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I am looking for a tool or set of tools to convert between file formats D and M where

  • D is a format handled by MSWord, in order of preference, docx, doc, rtf
  • M is a lightweight markup, such as markdown, textile, txt2tags, it can be an esoteric one
  • there is a way to generate html from M
  • conversion is two-way, it's done both from D to M, and from M to D
  • utf-8 encoding is handled properly
  • the content is simple, paragraphs, some simple formatting like bold and italics, maybe lists
  • the tools are platform-independent

What I've found so far

  • TeX, LaTeX -- too heavyweight
  • docx2txt -- too lightweight, it supports no formatting at all
  • html -- MSWord produces bloated html
  • a few one-way conversions, like doc to mediawiki,


The use case is a document workflow between technical and non-technical people

  • I, the technical guy edit a document in plain text, put it into version control, etc.
  • I send it to my manager or other non-technical people
  • They add comments, make changes to it using their Word, then they send it back to me
  • I want to simply grok their changes, make my changes, put it into version control, without having to use Word
share|improve this question
Why? Why not just use lightweight markup and create PDF's from it? Why continue to use Word at all? – S.Lott Sep 28 '10 at 17:47
@S.Lott - To communicate with the rest of the world. – Adam Schmideg Sep 28 '10 at 19:26
Isn't plain text and PDF more universal than Microsoft file formats? Who is this "rest of the world"? – S.Lott Sep 28 '10 at 20:01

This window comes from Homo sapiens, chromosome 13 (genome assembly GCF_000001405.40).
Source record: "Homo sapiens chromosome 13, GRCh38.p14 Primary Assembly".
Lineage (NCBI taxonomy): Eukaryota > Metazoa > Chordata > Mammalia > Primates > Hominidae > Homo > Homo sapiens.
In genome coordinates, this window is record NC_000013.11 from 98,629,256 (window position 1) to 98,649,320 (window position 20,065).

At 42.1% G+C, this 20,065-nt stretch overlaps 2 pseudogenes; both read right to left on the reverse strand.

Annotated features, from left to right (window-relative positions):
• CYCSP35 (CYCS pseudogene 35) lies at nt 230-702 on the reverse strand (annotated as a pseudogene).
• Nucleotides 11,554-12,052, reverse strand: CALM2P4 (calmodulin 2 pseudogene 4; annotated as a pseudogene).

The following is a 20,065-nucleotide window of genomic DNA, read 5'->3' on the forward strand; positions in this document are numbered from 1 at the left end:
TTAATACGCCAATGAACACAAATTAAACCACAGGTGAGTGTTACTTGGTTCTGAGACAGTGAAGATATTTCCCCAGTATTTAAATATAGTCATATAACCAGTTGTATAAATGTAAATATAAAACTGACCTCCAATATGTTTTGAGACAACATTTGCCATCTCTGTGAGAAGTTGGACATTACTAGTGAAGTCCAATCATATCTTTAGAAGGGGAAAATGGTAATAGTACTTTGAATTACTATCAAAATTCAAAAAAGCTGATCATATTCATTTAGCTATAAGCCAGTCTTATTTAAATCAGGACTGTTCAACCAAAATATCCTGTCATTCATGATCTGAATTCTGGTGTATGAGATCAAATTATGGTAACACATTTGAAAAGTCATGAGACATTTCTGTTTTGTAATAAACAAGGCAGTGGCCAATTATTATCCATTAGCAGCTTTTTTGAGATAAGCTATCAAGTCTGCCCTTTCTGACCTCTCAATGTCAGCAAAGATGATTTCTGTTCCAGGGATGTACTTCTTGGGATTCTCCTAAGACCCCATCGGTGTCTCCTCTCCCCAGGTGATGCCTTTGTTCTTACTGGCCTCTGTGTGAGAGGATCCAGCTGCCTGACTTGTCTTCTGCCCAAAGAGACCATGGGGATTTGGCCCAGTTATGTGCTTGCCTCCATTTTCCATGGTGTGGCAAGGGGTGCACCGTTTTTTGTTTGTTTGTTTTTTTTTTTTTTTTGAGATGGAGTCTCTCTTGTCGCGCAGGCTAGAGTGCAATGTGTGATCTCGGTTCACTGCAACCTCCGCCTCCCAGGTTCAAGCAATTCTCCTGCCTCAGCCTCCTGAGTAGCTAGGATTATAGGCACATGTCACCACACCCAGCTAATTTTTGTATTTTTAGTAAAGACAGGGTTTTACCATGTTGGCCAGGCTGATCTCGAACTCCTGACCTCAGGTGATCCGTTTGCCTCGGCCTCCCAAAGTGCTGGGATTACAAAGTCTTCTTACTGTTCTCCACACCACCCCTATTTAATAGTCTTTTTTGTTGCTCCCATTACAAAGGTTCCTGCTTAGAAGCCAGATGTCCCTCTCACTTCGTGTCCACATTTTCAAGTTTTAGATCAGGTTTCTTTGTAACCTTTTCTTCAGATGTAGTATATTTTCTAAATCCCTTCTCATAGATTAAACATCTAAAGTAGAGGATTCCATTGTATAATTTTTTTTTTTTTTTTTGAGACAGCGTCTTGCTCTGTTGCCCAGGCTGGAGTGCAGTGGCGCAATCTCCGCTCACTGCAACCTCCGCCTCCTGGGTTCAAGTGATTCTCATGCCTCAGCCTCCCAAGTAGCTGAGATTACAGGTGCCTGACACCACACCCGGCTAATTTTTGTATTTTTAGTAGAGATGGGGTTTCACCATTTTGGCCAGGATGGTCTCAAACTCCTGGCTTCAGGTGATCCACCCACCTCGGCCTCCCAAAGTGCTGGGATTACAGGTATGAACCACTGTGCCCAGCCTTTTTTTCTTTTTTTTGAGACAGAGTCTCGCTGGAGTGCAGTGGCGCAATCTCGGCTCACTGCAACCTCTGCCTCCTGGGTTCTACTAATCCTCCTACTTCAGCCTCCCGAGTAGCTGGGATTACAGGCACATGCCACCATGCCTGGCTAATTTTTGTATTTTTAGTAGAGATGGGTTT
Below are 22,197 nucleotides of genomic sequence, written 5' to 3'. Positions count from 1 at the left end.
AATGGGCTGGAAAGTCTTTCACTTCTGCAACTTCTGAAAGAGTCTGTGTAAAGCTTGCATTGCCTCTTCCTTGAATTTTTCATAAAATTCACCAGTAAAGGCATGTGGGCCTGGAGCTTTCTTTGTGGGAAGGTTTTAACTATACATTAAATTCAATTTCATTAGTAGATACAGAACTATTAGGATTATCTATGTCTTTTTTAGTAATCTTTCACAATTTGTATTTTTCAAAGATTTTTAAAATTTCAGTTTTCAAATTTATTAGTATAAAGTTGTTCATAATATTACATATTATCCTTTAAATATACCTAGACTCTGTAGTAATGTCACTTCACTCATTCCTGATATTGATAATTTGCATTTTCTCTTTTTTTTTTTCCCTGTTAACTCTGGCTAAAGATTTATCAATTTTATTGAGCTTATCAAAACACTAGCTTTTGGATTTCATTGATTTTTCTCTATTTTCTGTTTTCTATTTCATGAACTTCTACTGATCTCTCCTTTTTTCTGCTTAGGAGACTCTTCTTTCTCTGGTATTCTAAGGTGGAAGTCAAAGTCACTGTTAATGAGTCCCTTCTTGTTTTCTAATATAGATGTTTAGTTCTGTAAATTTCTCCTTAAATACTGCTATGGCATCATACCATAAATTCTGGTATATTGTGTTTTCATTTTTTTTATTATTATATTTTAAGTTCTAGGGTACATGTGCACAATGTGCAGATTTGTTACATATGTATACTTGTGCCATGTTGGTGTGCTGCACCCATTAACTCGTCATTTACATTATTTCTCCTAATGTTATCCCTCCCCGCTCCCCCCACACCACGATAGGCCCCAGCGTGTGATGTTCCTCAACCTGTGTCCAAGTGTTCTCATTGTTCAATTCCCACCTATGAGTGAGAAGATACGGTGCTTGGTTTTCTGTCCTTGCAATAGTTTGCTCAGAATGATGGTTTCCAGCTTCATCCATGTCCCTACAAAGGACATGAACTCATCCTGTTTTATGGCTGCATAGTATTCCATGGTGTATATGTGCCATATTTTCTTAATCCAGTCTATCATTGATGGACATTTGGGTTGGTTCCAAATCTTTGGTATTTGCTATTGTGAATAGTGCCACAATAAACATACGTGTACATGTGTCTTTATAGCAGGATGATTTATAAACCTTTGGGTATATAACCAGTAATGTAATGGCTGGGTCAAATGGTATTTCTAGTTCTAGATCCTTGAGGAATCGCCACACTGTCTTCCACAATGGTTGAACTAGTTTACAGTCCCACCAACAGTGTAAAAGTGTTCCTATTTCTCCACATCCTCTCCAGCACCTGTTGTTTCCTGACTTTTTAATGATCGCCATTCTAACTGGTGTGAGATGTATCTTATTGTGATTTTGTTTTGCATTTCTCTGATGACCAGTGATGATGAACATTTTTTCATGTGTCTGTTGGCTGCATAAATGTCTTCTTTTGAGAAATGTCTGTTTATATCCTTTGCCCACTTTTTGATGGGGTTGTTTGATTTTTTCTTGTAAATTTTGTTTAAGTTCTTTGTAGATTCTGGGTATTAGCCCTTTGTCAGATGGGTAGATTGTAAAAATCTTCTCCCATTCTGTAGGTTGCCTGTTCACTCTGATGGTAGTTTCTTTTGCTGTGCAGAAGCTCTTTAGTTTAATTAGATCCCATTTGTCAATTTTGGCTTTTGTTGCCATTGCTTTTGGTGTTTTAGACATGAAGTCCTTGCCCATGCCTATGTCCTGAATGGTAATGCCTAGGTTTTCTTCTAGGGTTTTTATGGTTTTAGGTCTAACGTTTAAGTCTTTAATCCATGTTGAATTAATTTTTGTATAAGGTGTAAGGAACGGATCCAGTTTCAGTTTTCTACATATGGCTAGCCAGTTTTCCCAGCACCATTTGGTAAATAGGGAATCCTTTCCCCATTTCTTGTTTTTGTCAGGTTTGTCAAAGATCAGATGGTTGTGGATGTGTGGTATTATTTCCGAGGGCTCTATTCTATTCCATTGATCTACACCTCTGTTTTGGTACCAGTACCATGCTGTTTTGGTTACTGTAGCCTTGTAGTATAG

Because I belong to the 90% that stopped using Word a long time ago, just as you suggested. Is this conversation helping you in answering my question or you're just having fun? – Adam Schmideg Sep 28 '10 at 21:38
@S.Lott - be real. Please. The 90% figure is a joke, since it is really the other way round. Everybody and their grandmother uses Office. Purists don't like that, but hey, this is the real world we are talking about. – Daren Thomas Sep 30 '10 at 12:09
up vote 0 down vote accepted

Adam, I've used docx4j to convert docx to html, edit the html in CKEditor, and then use docx4j to convert the html back to docx. My process made some assumptions about the css (ie it was designed to handle docx4j's clean html, and editing in CKEditor).

You don't say whether there is a way to generate M from HTML?

share|improve this answer

This is probably hard to do two-way, since you will have impedance mismatches between the various formats.

The best world I can think of would be a sort of Wiki / Word hybrid: Maybe you can get Google Wave to do that for you?

Another solution that might work is a CMS like Plone (did they ever add WYSIWIG capability? I stopped caring after version 1). Keep your documents there. Let the system handle changes, annotations etc. You can automate retrieval of the source (should be ReStructuredText) and commit that to your source control if you have to.

share|improve this answer

This script I wrote might help you in your workflow:

It is a command-line PHP script that will only work with .docx files. It will extract the XML, run some XSL transformations, and provide you the result in Markdown format.

I encourage you to send me .docx files that don't convert accurately. I'd love to make this script as robust and reliable as possible.

share|improve this answer

I think that Pandoc much more than meet all requirements.

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